Parents' rights movement

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The Parents' rights movement is a civil rights movement whose members are primarily interested in issues affecting fathers, mothers and children related to family law, including child custody.

Parents' rights advocates claim that many parents' parental rights are unnecessarily terminated, and that children are separated from fathers and mothers and adopted through the actions of family courts and government social service agencies seeking to meet their own targets, rather than looking at the merits of each case.[1] Parental rights activists state that employees of the Massachusetts Department of Social Services (DSS) take children away from their parents without cause.[2] They add that these employees, who they assert have improperly received immunity from the Massachusetts Supreme Court,[3] threaten mothers with the loss of their children to coerce them into divorcing their husbands[4] and attending support groups.[5] They state that these support groups serve the dual purpose of allowing the associates of the DSS employees to receive additional government funding for running the support groups, and allowing the DSS employees to gain information used to take children away from their parents.[5] Parental rights advocates state that abuse of power has occurred[2] and that vested interest has played a role.[5]

In June 2007, UK parents' rights advocates criticized the local court, claiming that it was treating children as adoptable commodities, that decisions were made on lack of evidence and perjury, and that courtroom secrecy was harming families and children.[6]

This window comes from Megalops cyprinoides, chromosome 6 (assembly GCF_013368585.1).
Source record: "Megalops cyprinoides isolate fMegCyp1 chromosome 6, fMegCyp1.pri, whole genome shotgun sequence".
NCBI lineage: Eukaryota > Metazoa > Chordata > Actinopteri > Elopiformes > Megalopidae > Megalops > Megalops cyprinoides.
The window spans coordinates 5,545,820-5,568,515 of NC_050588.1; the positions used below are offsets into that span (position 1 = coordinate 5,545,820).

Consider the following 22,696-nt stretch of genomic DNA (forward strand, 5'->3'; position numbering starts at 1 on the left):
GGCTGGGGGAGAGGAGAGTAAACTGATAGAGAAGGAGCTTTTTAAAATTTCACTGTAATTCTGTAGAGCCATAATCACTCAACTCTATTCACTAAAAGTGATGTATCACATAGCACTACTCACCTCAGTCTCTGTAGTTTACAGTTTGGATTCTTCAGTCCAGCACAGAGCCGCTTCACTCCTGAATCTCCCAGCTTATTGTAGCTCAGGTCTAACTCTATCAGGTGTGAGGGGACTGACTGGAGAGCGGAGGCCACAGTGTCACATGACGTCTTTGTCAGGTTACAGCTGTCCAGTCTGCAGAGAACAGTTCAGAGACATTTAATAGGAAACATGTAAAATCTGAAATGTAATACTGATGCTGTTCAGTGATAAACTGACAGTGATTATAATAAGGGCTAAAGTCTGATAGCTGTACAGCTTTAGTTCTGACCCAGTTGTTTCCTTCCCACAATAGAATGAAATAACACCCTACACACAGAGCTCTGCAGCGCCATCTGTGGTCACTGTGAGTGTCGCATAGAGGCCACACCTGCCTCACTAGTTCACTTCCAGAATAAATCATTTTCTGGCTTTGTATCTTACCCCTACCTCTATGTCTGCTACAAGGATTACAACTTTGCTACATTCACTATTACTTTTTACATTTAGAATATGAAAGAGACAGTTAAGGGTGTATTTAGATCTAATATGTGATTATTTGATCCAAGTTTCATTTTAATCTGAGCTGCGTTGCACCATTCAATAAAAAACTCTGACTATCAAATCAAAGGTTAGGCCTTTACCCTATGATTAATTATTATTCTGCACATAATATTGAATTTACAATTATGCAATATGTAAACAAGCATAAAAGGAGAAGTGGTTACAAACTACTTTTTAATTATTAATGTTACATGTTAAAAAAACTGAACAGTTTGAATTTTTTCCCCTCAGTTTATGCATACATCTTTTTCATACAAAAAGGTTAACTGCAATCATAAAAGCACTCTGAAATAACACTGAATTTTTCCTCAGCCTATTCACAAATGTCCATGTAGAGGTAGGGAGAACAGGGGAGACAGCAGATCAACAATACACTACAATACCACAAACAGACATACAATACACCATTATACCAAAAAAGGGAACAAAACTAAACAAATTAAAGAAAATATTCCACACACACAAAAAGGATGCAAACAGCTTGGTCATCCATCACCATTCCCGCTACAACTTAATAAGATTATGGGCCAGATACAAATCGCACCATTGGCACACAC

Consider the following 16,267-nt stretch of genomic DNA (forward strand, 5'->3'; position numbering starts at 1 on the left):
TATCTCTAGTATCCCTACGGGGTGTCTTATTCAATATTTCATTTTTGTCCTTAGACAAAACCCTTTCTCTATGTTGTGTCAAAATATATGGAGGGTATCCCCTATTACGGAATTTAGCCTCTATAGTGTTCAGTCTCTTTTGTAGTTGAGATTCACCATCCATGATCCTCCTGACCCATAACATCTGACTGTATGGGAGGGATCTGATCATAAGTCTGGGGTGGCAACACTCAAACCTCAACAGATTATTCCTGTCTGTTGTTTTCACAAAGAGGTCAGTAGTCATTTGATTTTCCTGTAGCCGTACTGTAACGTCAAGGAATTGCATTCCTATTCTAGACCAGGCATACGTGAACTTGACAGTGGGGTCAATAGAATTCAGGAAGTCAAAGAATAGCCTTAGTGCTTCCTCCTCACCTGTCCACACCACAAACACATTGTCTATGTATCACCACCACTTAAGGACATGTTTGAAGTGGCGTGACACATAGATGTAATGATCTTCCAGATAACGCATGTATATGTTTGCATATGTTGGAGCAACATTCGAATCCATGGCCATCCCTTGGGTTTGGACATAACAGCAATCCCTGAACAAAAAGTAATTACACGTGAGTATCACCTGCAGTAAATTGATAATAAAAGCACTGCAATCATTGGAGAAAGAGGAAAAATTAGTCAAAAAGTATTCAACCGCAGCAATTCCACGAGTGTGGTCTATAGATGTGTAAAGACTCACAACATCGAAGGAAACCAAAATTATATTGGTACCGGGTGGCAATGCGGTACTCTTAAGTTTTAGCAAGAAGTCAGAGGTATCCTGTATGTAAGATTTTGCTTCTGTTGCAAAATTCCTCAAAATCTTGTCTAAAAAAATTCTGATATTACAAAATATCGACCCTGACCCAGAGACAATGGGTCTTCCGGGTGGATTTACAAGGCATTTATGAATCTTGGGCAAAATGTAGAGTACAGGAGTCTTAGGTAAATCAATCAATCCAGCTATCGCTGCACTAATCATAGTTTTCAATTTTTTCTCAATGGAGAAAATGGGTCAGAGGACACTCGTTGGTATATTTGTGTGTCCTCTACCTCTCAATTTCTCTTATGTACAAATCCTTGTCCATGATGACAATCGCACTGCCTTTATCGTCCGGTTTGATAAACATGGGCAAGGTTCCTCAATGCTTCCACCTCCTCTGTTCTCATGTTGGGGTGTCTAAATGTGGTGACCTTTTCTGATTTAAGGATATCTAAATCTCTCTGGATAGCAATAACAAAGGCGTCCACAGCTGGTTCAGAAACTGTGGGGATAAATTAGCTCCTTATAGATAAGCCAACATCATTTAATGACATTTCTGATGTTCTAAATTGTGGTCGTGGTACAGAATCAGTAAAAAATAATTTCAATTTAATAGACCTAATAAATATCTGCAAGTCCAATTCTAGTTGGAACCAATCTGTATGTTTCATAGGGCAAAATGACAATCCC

The reason the protest is global, says advocates, stems from public policy implemented around the globe regarding child's rights leading to the unnecessary removal and adoption of children from biological families. Barraged with a plethora of theoretical concepts that now plague family courts, families find themselves broken apart at the whim of state authorized caseworkers with little more evidence than their own personal fears and gut instincts. Judges who often write their own rules for court conduct and grievances, allow for wide decision making parameters with no accountability with courts and all other stakeholders benefiting financially from child removal.

Two camps are in cohesion on the protest. One involves non-custodial parents and the other child protective services actions. In the USA, Title IV d and e funding extorted from Social Security reserves governs state financial disbursement and incentives covering billions per state urges agencies on the take to implement policies that best encourage maximum funding. While hiding behind the smokescreen of child abuse, children are dying and disappearing by the thousands in state care.

Parental rights advocates are not stating that they are the only ones with rights. What they are saying is the current public policy and ensuing law denies not only parents fundamental rights to the upbringing of their children but denies children the stability and comfort of remaining with family unharmed by state systemic abuses.

References[edit]

  1. ^ "Unwarranted Adoptions". BBC. 2004-09-28. Retrieved 2007-06-05. 
  2. ^ a b Hession, Gregory (2003-01-06). "DSS Dirty Tricks Series". MassOutrage.Com. Retrieved 2007-04-27. 
  3. ^ Baskerville, Stephen (2004-06-06). "MASSACHUSETTS' FAMILY 'JUSTICE'". NewsWithViews.com. Retrieved 2007-05-07. 
  4. ^ Baskerville, Stephen (Summer 2003). "Divorce as Revolution". The Fatherhood Coalition, also Salisbury Review vol. 21 no. 4. Retrieved 2007-03-22. 
  5. ^ a b c Moore, Nev (2003-07-29). "Inside A 'Batterers Program' for 'Abused' Women". The Fatherhood Coalition. Retrieved 2007-04-17. 
  6. ^ "Parents' Rights Advocates Criticize Local Court". BBC. Retrieved 2007-06-06.